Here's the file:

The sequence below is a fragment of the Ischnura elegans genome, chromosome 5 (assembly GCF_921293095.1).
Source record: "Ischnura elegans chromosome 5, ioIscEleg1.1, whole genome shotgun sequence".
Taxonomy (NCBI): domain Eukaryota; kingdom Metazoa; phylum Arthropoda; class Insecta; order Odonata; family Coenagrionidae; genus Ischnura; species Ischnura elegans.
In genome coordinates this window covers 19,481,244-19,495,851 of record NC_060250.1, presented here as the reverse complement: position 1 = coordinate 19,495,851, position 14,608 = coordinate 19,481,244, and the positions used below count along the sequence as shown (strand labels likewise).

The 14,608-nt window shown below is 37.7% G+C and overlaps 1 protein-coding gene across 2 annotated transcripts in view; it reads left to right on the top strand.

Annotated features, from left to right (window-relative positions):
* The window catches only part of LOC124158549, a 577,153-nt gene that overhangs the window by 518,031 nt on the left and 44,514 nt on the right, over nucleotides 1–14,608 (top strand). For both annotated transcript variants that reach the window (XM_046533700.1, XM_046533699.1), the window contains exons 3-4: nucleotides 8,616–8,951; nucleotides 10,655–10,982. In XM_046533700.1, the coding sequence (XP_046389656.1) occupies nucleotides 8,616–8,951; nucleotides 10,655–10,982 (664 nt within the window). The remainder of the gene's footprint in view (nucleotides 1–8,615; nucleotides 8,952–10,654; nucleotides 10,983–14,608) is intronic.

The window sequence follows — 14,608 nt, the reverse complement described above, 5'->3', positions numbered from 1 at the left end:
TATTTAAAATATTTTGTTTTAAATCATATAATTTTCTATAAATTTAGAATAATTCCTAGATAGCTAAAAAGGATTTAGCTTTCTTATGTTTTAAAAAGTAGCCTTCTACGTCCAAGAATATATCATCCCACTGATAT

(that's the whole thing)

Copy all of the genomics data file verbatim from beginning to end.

The sequence below is a fragment of the Ischnura elegans genome, chromosome 5 (assembly GCF_921293095.1).
Source record: "Ischnura elegans chromosome 5, ioIscEleg1.1, whole genome shotgun sequence".
Taxonomy (NCBI): domain Eukaryota; kingdom Metazoa; phylum Arthropoda; class Insecta; order Odonata; family Coenagrionidae; genus Ischnura; species Ischnura elegans.
In genome coordinates this window covers 19,481,244-19,495,851 of record NC_060250.1, presented here as the reverse complement: position 1 = coordinate 19,495,851, position 14,608 = coordinate 19,481,244, and the positions used below count along the sequence as shown (strand labels likewise).

The 14,608-nt window shown below is 37.7% G+C and overlaps 1 protein-coding gene across 2 annotated transcripts in view; it reads left to right on the top strand.

Annotated features, from left to right (window-relative positions):
* The window catches only part of LOC124158549, a 577,153-nt gene that overhangs the window by 518,031 nt on the left and 44,514 nt on the right, over nucleotides 1–14,608 (top strand). For both annotated transcript variants that reach the window (XM_046533700.1, XM_046533699.1), the window contains exons 3-4: nucleotides 8,616–8,951; nucleotides 10,655–10,982. In XM_046533700.1, the coding sequence (XP_046389656.1) occupies nucleotides 8,616–8,951; nucleotides 10,655–10,982 (664 nt within the window). The remainder of the gene's footprint in view (nucleotides 1–8,615; nucleotides 8,952–10,654; nucleotides 10,983–14,608) is intronic.

The window sequence follows — 14,608 nt, the reverse complement described above, 5'->3', positions numbered from 1 at the left end:
TATTTAAAATATTTTGTTTTAAATCATATAATTTTCTATAAATTTAGAATAATTCCTAGATAGCTAAAAAGGATTTAGCTTTCTTATGTTTTAAAAAGTAGCCTTCTACGTCCAAGAATATATCATCCCACTGATAT